The contrasting diplomatic actions of the United States and Poland appear less a comparison than a particularly interesting lesson in foreign policy.
The U.S. government rebuked Poland and the Baltics last month for not taking in more migrants from Afghanistan and the rest of the world.
That story was followed swiftly by news that Poland had given Russia more leeway in dealing with the European Union on energy flows.
The U.S. reaction over those issues drew headlines around the world, and the reaction from Poland’s government was muted and ephemeral.
The rest of the world knew what was going on: Poland and other Eastern European countries opposing the more open system of travel and trade Europe has adopted. There is even a national honor in Poland for former leaders who sided with Russia against the West and those who, like now Prime Minister Mateusz Morawiecki, were in office at the height of the Cold War.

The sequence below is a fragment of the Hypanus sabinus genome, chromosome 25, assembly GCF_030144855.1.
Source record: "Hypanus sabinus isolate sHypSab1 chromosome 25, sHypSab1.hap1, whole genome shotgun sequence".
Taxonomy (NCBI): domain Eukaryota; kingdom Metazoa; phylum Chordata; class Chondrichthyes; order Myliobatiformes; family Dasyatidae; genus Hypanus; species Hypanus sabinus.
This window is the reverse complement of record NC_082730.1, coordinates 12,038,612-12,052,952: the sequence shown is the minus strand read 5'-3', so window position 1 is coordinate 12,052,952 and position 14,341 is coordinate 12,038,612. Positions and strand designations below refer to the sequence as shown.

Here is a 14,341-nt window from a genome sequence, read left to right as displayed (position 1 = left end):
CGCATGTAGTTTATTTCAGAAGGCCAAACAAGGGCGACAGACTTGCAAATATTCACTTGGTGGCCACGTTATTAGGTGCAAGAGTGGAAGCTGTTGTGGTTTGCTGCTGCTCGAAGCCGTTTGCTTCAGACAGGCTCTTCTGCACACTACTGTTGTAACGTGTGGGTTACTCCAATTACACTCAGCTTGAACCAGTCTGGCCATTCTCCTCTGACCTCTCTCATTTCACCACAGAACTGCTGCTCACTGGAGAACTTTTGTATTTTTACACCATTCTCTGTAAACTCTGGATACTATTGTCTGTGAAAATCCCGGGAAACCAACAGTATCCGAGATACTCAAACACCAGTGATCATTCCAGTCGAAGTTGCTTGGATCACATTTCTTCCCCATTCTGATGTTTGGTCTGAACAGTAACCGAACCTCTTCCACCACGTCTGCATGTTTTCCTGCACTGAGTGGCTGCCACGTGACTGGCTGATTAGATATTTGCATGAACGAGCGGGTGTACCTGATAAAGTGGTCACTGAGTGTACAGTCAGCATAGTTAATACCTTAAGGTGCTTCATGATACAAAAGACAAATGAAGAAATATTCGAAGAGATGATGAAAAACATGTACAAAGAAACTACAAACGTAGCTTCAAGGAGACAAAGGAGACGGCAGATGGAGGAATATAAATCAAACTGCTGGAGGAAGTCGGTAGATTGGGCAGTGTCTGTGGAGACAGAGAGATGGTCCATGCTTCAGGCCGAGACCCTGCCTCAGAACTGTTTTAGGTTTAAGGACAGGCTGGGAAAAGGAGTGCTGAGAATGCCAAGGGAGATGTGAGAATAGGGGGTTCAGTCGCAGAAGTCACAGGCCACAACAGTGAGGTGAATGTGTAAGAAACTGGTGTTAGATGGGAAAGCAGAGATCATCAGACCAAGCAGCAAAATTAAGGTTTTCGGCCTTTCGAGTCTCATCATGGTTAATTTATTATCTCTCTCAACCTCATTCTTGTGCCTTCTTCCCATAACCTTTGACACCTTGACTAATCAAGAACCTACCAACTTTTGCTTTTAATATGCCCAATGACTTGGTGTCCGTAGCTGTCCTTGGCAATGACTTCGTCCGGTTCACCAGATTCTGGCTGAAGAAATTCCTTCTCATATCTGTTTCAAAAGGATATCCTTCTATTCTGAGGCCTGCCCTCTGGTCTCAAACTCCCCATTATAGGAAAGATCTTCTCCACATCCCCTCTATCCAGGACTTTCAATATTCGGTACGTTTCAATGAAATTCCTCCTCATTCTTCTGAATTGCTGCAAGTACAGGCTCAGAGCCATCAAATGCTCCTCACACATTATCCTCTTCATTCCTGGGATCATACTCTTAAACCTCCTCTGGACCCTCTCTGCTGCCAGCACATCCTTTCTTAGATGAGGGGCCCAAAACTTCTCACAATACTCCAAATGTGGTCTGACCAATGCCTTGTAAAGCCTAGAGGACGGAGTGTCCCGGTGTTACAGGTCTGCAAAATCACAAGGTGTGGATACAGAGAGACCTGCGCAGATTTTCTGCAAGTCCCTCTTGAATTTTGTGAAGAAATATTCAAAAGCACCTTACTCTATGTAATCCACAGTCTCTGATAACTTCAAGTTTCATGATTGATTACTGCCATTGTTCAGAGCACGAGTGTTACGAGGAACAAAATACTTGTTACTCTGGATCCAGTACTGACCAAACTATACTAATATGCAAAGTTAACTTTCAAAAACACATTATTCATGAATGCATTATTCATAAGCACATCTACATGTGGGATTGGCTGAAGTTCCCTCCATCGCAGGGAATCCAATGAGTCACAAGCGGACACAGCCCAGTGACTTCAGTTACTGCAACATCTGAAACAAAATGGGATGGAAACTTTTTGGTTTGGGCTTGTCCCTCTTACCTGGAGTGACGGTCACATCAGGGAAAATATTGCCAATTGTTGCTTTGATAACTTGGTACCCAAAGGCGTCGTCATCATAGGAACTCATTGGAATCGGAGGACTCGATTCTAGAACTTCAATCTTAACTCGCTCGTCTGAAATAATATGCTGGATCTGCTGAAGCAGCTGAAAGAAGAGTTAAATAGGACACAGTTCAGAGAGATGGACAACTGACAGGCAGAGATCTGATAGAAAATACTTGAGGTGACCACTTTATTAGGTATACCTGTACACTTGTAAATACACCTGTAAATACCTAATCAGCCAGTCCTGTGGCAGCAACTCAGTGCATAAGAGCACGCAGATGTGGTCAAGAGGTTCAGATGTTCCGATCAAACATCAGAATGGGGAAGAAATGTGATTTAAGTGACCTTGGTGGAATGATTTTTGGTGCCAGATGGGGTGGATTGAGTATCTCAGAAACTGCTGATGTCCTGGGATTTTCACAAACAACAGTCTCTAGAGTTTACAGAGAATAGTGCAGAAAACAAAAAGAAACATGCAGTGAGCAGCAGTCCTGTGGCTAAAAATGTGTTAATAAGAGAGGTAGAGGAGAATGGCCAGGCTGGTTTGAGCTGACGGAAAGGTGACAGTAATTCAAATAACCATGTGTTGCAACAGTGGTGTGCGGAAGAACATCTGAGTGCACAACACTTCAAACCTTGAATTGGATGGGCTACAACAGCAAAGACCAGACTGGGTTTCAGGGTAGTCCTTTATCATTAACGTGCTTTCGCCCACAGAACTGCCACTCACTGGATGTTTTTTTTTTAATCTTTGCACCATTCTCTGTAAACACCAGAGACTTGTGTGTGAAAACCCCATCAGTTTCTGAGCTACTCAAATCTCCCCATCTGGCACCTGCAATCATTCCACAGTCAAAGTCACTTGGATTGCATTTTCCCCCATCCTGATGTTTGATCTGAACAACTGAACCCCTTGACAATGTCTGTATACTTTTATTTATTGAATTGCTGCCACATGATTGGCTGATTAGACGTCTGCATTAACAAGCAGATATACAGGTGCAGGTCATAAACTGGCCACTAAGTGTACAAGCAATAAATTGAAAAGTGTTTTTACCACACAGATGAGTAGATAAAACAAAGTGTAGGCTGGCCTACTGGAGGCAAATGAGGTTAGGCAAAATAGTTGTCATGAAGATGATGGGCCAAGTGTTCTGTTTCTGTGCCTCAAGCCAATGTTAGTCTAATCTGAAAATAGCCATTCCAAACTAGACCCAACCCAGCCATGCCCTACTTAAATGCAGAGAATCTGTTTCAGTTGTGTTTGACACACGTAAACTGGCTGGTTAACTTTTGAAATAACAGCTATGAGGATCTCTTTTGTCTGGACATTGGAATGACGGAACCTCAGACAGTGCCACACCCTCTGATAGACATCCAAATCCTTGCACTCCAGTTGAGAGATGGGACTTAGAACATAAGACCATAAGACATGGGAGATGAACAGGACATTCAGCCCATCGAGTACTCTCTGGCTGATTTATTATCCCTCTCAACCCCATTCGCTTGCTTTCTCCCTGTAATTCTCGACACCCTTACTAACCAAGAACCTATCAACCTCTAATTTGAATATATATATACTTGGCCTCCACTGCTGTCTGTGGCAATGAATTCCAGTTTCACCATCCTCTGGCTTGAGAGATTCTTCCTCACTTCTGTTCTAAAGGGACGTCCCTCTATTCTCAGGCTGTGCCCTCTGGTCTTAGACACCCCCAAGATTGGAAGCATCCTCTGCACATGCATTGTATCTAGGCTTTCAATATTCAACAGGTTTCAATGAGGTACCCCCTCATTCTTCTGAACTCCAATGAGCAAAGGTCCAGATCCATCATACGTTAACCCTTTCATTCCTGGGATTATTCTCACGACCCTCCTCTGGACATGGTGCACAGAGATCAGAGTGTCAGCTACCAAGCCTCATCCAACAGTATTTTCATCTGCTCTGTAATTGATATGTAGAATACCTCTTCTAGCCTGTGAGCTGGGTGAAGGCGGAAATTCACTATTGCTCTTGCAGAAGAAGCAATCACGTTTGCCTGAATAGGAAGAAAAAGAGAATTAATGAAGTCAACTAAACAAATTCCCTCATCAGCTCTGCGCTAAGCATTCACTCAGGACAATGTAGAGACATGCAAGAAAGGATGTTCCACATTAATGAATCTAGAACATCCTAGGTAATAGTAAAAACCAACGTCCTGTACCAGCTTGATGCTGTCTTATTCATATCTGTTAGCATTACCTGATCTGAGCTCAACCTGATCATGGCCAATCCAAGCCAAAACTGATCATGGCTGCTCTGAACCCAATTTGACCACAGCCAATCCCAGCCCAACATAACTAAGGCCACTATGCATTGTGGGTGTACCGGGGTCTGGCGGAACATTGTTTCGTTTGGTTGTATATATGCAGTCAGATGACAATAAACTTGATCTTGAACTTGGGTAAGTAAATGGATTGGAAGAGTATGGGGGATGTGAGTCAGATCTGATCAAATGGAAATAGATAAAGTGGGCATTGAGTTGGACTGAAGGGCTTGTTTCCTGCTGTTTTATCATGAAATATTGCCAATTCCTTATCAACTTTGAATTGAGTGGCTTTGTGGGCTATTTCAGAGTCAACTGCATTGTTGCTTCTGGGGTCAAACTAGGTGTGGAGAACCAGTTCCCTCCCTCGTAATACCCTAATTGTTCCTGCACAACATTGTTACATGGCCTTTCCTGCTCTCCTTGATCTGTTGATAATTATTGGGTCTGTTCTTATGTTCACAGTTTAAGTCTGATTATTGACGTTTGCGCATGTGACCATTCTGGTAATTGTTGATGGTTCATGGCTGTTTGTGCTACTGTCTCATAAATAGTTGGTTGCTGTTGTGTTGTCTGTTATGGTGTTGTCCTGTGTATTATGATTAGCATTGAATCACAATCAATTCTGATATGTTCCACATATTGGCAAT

The Trump administration’s language was appropriately forceful and less about economics and much more about humanity. As the U.S. uses more tough talk with Russia for suspected meddling in the 2016 election, Poland’s leaders found themselves being lumped in with the very countries who just a year ago were urging the U.S. to look at easing sanctions against them.